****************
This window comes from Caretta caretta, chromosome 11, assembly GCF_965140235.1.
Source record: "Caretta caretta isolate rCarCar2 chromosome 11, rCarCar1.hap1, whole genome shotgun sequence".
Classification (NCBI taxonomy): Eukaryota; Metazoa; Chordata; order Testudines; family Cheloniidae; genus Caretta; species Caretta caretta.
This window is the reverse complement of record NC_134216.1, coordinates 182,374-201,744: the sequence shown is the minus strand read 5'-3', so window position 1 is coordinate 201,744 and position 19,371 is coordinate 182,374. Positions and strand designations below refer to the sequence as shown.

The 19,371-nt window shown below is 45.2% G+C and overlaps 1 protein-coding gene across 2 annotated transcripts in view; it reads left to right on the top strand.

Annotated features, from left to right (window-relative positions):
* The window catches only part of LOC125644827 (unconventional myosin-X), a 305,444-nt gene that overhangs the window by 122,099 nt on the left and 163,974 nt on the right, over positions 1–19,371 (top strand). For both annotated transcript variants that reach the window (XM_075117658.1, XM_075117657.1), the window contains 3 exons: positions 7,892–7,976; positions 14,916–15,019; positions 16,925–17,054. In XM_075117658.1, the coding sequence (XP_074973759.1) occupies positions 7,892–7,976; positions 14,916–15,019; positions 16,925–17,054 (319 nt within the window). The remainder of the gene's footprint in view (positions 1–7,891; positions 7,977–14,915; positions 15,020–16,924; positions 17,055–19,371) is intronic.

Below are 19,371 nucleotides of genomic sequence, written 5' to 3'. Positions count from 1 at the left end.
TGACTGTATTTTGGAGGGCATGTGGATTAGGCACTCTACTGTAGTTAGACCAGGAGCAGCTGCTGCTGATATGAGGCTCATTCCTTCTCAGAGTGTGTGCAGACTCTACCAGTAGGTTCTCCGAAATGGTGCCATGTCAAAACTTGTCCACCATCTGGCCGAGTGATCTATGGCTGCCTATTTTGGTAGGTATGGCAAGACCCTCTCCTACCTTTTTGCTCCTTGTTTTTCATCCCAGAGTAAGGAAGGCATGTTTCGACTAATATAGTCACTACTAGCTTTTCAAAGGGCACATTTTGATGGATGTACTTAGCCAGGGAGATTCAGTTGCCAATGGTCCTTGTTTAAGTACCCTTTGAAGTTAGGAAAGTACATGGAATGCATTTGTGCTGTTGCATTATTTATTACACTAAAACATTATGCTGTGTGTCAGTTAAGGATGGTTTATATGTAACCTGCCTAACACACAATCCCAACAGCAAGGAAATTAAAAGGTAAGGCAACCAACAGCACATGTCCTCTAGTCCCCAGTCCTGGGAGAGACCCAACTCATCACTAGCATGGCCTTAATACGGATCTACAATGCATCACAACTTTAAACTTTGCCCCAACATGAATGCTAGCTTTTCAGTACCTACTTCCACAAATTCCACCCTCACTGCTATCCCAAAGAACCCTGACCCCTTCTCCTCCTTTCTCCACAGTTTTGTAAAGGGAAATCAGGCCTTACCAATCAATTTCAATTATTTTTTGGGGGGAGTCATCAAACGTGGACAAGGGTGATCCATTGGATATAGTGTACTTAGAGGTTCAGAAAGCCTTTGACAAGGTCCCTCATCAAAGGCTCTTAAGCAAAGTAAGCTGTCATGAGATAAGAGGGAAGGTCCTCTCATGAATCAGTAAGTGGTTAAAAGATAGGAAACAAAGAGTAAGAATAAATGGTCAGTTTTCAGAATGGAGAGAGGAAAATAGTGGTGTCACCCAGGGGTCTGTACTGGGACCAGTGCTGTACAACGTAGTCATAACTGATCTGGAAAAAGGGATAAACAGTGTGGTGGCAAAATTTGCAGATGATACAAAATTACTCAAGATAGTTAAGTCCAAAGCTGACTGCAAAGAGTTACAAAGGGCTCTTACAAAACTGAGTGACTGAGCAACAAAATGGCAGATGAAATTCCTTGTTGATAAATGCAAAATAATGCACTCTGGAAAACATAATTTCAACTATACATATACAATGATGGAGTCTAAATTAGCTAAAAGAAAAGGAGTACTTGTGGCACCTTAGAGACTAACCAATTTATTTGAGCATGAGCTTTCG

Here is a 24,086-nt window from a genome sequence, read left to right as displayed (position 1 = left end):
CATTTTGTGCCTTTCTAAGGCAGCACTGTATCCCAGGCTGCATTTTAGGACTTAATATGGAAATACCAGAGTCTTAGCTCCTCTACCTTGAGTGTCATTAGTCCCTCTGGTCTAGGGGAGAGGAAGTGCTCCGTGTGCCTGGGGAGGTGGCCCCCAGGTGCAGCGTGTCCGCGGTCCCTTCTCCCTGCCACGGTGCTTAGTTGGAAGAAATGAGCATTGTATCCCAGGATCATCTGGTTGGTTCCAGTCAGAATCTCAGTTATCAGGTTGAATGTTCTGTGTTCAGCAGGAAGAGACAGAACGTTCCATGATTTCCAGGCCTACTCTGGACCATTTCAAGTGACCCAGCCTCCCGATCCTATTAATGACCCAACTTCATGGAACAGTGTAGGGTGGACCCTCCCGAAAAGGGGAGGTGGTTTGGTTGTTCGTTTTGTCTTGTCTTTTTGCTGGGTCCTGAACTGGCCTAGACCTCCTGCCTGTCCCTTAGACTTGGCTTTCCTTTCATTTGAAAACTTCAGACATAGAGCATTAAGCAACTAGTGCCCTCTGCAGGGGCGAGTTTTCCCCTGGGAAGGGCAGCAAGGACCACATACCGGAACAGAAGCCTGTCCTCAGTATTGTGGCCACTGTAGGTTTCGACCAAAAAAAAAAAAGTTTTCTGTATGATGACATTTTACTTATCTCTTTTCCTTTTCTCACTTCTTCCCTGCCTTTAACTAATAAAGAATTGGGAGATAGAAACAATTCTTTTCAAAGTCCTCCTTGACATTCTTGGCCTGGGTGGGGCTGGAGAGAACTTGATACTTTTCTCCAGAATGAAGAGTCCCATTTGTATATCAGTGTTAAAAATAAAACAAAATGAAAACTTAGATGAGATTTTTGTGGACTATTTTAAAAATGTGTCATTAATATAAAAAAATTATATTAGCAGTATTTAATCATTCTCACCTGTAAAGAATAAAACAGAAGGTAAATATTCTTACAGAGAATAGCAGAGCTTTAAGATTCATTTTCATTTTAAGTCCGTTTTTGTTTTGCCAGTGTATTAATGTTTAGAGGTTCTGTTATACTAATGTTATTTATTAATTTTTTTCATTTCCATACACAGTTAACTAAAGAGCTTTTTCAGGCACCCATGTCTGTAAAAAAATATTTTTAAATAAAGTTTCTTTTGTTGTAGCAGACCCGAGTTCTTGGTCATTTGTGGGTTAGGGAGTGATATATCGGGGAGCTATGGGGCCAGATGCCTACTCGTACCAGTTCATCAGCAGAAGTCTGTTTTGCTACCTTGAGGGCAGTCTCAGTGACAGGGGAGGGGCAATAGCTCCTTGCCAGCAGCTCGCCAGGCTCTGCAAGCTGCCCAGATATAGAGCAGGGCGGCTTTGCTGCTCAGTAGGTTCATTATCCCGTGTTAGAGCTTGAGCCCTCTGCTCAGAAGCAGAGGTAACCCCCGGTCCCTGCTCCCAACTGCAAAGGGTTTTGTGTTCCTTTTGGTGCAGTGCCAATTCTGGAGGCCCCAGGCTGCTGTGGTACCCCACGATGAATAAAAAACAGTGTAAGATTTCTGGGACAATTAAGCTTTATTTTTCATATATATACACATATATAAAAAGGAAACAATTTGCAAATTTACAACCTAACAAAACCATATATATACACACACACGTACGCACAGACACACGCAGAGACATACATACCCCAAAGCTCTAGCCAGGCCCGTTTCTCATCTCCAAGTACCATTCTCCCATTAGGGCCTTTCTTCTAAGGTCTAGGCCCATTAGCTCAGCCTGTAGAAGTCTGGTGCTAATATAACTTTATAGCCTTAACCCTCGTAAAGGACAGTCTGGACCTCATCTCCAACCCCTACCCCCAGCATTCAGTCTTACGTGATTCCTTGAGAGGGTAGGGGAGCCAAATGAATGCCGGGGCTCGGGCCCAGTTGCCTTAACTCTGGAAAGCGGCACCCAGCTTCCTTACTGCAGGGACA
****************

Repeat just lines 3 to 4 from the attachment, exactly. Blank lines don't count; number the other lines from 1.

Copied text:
Classification (NCBI taxonomy): Eukaryota; Metazoa; Chordata; order Testudines; family Cheloniidae; genus Caretta; species Caretta caretta.
This window is the reverse complement of record NC_134216.1, coordinates 182,374-201,744: the sequence shown is the minus strand read 5'-3', so window position 1 is coordinate 201,744 and position 19,371 is coordinate 182,374. Positions and strand designations below refer to the sequence as shown.